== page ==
3. Treat credit cards as free money

Maggie Germano, owner of Maggie Germano Financial Coaching in Washington D.C., said that it’s far from unusual for people to overspend once they get their first credit card.

That’s because spending is naturally constrained when consumers are relying on cash to make purchases. You can’t buy more than you can afford because you’ll run out of cash.

Because of this, consumers put more thought into every purchase when using cash, Germano said. That careful planning often disappears, though, when they move to credit cards.

“When you are using a credit card, you don’t have to think about how much money is in your bank account, though you should,” Germano said. “You figure, ‘I can buy that random thing being advertised to me. Why not?’ It’s like free money when you have a credit card.”

See related: 6 inexpensive financial tools to help you budget and save

4. Missing credit card payments

This is one mistake that can devastate your credit score: You either become too overwhelmed with debt to make the minimum monthly payment or you forget to do it altogether.

A single late payment – one that is more than 30 days past its due date – can cause a FICO credit score to plummet by 100 points or more. And this missed payment remains on consumers’ credit reports for seven years.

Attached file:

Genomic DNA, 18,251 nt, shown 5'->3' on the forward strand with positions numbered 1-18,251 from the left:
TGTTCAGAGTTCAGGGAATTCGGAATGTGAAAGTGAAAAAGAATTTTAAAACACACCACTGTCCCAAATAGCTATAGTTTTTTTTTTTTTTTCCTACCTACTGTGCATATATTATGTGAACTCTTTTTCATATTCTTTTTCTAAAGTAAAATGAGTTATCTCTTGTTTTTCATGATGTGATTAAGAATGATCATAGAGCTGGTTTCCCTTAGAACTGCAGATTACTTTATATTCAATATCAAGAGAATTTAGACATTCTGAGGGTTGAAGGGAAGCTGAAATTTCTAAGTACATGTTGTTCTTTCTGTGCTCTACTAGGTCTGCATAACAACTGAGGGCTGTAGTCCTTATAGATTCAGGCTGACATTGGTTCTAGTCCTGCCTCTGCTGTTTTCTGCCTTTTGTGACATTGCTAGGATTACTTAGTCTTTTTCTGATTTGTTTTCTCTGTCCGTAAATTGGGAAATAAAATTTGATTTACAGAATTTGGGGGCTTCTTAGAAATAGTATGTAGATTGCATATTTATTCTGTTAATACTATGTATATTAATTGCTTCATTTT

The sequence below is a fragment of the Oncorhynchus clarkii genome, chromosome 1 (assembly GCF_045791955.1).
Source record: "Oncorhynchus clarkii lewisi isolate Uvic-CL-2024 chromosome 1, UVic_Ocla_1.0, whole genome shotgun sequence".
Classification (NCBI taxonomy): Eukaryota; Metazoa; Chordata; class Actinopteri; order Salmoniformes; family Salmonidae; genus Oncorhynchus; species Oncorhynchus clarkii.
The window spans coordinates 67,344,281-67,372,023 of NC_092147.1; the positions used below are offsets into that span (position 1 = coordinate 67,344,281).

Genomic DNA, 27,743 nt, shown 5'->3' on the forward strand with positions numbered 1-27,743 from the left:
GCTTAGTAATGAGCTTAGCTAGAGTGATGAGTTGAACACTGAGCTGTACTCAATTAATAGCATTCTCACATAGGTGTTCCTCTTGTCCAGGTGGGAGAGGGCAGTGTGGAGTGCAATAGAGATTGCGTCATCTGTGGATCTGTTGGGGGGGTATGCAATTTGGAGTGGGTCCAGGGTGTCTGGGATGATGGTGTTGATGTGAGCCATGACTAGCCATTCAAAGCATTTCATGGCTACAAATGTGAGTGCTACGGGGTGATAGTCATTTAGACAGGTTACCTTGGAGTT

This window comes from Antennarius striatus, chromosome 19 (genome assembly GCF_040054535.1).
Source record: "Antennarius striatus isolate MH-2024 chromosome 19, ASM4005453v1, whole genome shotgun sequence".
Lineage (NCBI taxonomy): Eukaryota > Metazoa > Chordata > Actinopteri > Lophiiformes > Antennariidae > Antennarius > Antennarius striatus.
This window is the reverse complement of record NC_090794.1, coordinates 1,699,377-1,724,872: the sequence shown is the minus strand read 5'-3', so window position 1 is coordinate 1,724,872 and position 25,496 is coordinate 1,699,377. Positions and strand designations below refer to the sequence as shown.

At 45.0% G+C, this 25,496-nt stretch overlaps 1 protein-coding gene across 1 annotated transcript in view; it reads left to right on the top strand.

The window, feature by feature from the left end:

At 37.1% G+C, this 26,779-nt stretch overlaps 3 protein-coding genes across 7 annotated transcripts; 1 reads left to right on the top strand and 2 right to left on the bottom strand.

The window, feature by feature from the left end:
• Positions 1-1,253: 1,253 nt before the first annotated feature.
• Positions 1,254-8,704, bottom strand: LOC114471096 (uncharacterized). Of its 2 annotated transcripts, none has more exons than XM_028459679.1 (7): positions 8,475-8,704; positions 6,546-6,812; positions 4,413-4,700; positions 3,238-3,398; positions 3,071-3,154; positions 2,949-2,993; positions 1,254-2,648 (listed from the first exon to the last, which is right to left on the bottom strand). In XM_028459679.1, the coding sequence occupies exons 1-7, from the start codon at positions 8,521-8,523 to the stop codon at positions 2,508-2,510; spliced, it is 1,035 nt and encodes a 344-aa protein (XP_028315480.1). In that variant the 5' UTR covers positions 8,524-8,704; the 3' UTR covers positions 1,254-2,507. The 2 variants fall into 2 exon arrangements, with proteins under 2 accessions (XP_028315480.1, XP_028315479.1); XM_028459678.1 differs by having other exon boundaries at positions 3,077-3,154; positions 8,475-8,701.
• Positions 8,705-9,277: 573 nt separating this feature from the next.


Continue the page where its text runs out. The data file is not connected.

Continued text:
“Payment history and utilization are the biggest factors in a credit score,” Brown said. “College students are likely to run up their debt, using too much of what’s available to them, and then miss their payments. This can lead to big credit score issues.”

Tip: Set up automatic payments on your account. If you’re not sure you’ll have enough funds in your bank account to pay the balance in full by the end of the month, set up automatic minimum payments. While you’ll carry a balance over to the next billing cycle and incur interest, you will at least ensure not to miss a payment and hurt your credit.

5. Focus too much on rewards while ignoring interest

Germano said credit card companies’ rewards credit card pitches often entice first-time credit users, who dream of racking up big cash back bonuses or an unending stream of airline miles.

The danger happens when they choose cards solely based on rewards, Germano said, and fail to consider the interest that comes with these cards.

Then, when they charge too much in an effort to earn rewards points, they are left with a balance they can’t pay off at the end of the month. This leaves them with big interest payments that easily outweigh any rewards points or cash back bonuses they’ve earned, Germano said.

“Interest rates can be far higher than the cash back if you don’t pay off the balance each month,” Germano said.

In fact, the national average APR for rewards credit cards currently stands at 16.99 percent. By comparison, most rewards and cash back cards offer a rewards rate of 1 to 3 percent.

See related: Credit card glossary to know for first-time card users

The key to getting the most out of your first credit card is to use it wisely. Charge only what you can afford to pay off each month and you’ll steadily build your credit score.

You’ll also prove to lenders and financial institutions you are a creditworthy consumer. This can lead to lower interest rates on auto, mortgage and personal loans and offers for better credit cards.

Just remember: Always pay your credit card bill on time and never charge more than you can handle.